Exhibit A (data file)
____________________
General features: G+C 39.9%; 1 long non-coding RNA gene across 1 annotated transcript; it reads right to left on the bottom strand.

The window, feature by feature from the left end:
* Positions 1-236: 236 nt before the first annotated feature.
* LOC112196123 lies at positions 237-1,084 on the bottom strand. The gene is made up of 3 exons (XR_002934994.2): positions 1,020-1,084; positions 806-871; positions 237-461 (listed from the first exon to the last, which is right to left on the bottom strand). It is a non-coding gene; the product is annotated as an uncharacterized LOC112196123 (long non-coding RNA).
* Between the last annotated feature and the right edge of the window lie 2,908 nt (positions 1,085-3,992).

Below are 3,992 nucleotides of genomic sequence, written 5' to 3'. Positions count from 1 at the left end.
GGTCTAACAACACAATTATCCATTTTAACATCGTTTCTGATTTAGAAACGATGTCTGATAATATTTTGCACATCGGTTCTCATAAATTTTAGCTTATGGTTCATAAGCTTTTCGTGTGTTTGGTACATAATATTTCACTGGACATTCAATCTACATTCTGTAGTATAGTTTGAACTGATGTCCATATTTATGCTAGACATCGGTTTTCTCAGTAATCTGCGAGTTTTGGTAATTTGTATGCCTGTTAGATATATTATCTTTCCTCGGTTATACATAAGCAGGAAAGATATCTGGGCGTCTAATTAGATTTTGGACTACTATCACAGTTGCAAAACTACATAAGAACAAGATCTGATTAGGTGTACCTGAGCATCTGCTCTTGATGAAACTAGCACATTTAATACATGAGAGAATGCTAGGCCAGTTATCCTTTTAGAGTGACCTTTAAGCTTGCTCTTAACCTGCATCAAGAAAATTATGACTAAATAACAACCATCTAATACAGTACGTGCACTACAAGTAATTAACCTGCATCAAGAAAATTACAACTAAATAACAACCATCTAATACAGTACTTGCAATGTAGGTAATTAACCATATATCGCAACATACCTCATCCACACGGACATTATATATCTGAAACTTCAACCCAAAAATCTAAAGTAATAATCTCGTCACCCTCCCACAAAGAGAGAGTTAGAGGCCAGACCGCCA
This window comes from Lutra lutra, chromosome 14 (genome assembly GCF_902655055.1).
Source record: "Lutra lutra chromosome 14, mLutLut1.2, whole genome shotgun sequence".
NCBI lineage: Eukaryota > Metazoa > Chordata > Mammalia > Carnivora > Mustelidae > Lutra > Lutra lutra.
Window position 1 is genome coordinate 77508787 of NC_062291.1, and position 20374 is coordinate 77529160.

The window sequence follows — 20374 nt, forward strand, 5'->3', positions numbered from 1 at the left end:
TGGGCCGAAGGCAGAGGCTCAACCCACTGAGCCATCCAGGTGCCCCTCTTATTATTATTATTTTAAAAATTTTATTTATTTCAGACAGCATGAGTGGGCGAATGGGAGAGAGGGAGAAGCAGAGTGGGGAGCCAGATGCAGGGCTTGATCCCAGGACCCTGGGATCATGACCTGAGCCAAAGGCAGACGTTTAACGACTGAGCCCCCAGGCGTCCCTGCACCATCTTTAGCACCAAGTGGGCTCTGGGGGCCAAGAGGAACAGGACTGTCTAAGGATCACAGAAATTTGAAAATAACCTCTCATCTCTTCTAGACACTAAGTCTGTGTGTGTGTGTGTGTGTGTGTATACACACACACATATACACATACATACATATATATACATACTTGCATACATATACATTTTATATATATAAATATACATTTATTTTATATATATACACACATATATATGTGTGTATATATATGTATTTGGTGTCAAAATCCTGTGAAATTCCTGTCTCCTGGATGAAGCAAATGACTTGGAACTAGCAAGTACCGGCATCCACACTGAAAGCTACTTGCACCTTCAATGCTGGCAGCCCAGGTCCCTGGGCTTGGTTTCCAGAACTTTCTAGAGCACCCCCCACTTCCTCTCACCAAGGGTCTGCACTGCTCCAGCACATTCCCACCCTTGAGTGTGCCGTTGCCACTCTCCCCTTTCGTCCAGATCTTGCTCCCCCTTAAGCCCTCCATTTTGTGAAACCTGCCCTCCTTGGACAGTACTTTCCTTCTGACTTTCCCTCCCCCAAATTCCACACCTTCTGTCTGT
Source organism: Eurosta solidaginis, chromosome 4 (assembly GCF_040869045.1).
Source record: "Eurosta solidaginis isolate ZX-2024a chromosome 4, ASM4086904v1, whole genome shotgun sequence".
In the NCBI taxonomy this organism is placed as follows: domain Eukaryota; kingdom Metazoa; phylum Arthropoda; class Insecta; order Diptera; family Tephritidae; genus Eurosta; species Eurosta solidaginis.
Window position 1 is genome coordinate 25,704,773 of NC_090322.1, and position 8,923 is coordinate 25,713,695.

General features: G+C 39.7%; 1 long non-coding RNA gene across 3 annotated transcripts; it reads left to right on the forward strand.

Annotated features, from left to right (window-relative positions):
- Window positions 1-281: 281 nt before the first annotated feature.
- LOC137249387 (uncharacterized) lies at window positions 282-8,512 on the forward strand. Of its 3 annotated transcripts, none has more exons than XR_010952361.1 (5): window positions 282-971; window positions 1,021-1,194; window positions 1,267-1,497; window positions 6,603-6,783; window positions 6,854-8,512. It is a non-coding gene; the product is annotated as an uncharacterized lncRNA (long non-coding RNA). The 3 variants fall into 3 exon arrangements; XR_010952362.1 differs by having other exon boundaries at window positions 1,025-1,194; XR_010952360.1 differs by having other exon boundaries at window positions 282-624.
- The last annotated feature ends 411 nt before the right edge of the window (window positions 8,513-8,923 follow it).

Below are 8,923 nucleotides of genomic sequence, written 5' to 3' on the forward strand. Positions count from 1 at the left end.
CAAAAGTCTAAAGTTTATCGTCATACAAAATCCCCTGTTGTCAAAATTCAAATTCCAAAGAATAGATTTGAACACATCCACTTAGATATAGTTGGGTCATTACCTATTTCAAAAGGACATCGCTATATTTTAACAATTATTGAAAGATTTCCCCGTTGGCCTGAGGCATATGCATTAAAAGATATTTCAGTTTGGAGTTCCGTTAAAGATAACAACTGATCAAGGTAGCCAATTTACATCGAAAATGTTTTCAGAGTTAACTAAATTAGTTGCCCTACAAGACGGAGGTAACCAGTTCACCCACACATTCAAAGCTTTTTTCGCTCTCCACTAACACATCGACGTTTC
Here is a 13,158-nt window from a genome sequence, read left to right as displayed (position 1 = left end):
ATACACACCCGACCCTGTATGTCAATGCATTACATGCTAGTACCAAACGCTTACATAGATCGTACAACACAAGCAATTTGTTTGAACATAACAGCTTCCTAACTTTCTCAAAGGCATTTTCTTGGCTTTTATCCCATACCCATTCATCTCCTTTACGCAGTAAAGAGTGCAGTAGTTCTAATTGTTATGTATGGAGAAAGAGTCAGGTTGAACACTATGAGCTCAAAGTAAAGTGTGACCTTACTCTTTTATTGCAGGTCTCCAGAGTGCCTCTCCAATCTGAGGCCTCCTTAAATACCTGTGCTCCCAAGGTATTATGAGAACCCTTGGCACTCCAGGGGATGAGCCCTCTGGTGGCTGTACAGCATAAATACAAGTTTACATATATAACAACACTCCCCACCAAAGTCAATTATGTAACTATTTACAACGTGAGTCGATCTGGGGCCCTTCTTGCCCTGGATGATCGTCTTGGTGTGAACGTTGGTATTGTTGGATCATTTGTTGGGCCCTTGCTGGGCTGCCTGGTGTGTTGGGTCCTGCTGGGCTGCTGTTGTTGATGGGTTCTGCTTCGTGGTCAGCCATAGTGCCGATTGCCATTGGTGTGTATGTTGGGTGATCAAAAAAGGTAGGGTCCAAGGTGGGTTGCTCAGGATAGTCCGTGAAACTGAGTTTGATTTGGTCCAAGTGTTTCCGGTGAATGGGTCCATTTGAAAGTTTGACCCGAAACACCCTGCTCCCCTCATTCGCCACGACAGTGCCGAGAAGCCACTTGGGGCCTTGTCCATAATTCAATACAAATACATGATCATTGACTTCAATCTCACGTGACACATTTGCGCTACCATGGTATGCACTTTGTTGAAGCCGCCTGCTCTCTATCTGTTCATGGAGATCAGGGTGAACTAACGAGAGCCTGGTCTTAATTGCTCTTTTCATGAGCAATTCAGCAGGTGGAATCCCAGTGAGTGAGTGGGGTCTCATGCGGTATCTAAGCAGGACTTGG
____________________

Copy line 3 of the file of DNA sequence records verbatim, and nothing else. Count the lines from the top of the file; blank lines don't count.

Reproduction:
* Positions 1-236: 236 nt before the first annotated feature.